TAMPA, Fla. — It was a presidential call to protect the mental health of America’s youth.
During Tuesday night’s State of the Union, President Joe Biden pointed to large technology companies and their social media platforms for contributing to mental health issues plaguing our children.
He recognized social media whistleblower Frances Haugen, who was in the audience, before asking Congress to pass legislation before both the U.S. House and Senate.
“It's time to strengthen privacy protections, ban targeted advertising to children and demand tech companies stop collecting personal data on our children,” he said.
It was a moment during his address where he received bipartisan applause.
Fairplay is an organization that has done the research and says from toddlers to teenagers the data is there that children are being harmed. Executive Director Josh Golin says Biden elevating this issue in his address will lead to change.
“It is the business model that uses all of your children’s data in order to serve them content that is going to keep them online longer and longer so they can collect more data. It is a vicious circle that is undermining children’s mental health,” he said.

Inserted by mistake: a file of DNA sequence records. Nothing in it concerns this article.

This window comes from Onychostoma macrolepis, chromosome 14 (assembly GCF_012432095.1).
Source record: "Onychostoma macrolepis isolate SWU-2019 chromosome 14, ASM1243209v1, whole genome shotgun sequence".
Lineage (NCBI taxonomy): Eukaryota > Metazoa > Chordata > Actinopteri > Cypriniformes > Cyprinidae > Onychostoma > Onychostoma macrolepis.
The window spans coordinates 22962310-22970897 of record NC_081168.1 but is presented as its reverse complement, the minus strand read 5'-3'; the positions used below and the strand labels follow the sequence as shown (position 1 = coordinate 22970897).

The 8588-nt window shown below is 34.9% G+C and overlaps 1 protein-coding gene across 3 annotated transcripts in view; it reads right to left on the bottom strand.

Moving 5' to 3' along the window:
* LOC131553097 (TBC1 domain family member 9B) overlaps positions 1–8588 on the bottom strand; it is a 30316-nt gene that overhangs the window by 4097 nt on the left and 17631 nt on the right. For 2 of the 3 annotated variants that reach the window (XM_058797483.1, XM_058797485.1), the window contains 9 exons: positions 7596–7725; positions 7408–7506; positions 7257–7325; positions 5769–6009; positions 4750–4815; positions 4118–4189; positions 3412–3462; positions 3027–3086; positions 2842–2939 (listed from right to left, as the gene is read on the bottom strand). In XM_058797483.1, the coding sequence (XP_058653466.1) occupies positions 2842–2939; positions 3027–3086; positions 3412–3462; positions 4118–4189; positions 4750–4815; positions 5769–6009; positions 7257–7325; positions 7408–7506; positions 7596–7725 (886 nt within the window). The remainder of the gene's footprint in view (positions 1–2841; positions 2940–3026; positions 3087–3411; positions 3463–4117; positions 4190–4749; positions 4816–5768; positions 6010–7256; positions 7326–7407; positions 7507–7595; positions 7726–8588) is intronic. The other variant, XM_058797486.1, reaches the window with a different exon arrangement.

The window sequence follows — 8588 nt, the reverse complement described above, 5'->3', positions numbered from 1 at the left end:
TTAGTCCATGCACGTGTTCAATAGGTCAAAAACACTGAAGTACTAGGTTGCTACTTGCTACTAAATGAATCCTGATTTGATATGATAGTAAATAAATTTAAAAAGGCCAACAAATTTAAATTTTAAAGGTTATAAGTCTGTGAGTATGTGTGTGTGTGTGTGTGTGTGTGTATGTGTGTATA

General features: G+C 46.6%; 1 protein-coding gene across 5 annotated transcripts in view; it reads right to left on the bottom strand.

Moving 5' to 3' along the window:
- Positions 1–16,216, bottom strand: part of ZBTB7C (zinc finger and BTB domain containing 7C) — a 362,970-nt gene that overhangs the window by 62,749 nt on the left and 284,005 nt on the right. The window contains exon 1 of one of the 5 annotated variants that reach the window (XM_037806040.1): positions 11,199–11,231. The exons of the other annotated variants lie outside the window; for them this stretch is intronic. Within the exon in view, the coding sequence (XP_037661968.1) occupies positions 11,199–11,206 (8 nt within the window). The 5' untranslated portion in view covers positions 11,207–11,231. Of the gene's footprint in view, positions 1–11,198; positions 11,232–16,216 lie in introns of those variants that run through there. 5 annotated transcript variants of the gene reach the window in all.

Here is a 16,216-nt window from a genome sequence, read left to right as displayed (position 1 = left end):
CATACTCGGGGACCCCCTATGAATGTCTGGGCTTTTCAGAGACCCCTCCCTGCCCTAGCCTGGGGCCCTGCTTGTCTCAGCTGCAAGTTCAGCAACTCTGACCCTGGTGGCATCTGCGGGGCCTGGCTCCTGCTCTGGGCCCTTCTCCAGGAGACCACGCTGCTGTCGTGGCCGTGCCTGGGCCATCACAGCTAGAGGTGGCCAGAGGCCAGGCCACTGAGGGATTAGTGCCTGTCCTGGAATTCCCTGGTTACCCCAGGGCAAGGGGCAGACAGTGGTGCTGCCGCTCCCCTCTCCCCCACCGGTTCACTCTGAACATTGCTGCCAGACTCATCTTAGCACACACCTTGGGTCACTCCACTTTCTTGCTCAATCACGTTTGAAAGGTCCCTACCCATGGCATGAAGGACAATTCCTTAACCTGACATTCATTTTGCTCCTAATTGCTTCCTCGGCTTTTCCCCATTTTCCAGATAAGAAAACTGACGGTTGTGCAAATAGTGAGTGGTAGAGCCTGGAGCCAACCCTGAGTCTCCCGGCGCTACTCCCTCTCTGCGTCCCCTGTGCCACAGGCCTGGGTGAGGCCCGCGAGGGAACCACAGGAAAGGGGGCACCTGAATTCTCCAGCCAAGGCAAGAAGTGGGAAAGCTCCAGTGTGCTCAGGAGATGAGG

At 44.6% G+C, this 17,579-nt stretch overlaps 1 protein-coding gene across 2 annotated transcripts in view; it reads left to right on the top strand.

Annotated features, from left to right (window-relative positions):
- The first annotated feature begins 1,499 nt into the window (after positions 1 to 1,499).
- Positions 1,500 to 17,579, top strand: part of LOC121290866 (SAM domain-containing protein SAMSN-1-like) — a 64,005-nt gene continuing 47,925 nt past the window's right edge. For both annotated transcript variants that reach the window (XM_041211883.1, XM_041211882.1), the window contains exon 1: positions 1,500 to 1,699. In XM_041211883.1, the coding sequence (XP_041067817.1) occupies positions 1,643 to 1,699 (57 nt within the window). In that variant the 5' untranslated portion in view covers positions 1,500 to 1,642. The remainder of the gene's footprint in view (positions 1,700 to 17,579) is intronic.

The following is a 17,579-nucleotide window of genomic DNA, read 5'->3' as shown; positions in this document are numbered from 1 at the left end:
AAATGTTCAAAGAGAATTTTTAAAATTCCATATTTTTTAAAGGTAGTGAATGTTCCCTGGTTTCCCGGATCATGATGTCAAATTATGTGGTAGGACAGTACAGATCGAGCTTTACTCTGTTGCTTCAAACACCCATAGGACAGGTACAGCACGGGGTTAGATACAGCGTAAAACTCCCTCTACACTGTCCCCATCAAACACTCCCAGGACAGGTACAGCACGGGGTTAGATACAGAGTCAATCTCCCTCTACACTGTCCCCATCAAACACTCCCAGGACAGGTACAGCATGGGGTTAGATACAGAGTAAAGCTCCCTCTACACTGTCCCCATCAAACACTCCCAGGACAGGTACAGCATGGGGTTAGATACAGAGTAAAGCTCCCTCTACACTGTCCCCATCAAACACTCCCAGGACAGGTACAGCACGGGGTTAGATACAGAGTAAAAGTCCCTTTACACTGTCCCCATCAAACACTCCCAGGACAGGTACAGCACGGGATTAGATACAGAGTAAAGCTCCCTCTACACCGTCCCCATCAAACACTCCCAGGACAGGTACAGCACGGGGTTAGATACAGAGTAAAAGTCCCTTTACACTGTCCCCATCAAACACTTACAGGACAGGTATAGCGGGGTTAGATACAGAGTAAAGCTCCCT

Representative Kathy Castor, a Democrat who represents Florida’s 14th District in the Tampa Bay area, has introduced both the Kids PRIVCY Act and the KIDS Act.
Each takes steps to protect the privacy of children online, require big tech to keep safety in mind in designing platforms and ban deceptive tactics that target kids when they are online.
“It’s time to strengthen online protections for our youngest neighbors, and I look forward to working with President Biden to get children’s online safety legislation across the finish line,” she said.